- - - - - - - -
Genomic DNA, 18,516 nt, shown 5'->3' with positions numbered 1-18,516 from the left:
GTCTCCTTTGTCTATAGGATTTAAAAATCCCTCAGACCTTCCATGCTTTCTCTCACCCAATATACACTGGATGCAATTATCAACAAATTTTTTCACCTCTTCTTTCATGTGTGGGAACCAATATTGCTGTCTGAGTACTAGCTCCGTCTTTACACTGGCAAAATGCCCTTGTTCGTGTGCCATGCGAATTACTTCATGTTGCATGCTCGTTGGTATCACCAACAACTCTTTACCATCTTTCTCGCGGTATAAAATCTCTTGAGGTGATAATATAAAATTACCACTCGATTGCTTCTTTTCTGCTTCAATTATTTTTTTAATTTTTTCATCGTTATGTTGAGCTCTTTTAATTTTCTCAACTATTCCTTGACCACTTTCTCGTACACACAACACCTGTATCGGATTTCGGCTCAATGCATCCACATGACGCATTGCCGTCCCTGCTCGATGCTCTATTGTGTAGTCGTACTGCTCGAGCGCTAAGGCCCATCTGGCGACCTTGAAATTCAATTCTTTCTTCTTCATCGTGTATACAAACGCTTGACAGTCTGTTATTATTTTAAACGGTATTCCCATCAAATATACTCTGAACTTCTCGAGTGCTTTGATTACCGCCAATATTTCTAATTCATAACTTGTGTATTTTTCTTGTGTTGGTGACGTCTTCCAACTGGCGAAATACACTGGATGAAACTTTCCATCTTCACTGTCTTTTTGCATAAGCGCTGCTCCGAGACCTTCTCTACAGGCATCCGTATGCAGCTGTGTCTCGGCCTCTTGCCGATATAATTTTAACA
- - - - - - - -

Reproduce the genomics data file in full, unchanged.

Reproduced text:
Genomic DNA, 18,516 nt, shown 5'->3' with positions numbered 1-18,516 from the left:
GTCTCCTTTGTCTATAGGATTTAAAAATCCCTCAGACCTTCCATGCTTTCTCTCACCCAATATACACTGGATGCAATTATCAACAAATTTTTTCACCTCTTCTTTCATGTGTGGGAACCAATATTGCTGTCTGAGTACTAGCTCCGTCTTTACACTGGCAAAATGCCCTTGTTCGTGTGCCATGCGAATTACTTCATGTTGCATGCTCGTTGGTATCACCAACAACTCTTTACCATCTTTCTCGCGGTATAAAATCTCTTGAGGTGATAATATAAAATTACCACTCGATTGCTTCTTTTCTGCTTCAATTATTTTTTTAATTTTTTCATCGTTATGTTGAGCTCTTTTAATTTTCTCAACTATTCCTTGACCACTTTCTCGTACACACAACACCTGTATCGGATTTCGGCTCAATGCATCCACATGACGCATTGCCGTCCCTGCTCGATGCTCTATTGTGTAGTCGTACTGCTCGAGCGCTAAGGCCCATCTGGCGACCTTGAAATTCAATTCTTTCTTCTTCATCGTGTATACAAACGCTTGACAGTCTGTTATTATTTTAAACGGTATTCCCATCAAATATACTCTGAACTTCTCGAGTGCTTTGATTACCGCCAATATTTCTAATTCATAACTTGTGTATTTTTCTTGTGTTGGTGACGTCTTCCAACTGGCGAAATACACTGGATGAAACTTTCCATCTTCACTGTCTTTTTGCATAAGCGCTGCTCCGAGACCTTCTCTACAGGCATCCGTATGCAGCTGTGTCTCGGCCTCTTGCCGATATAATTTTAACA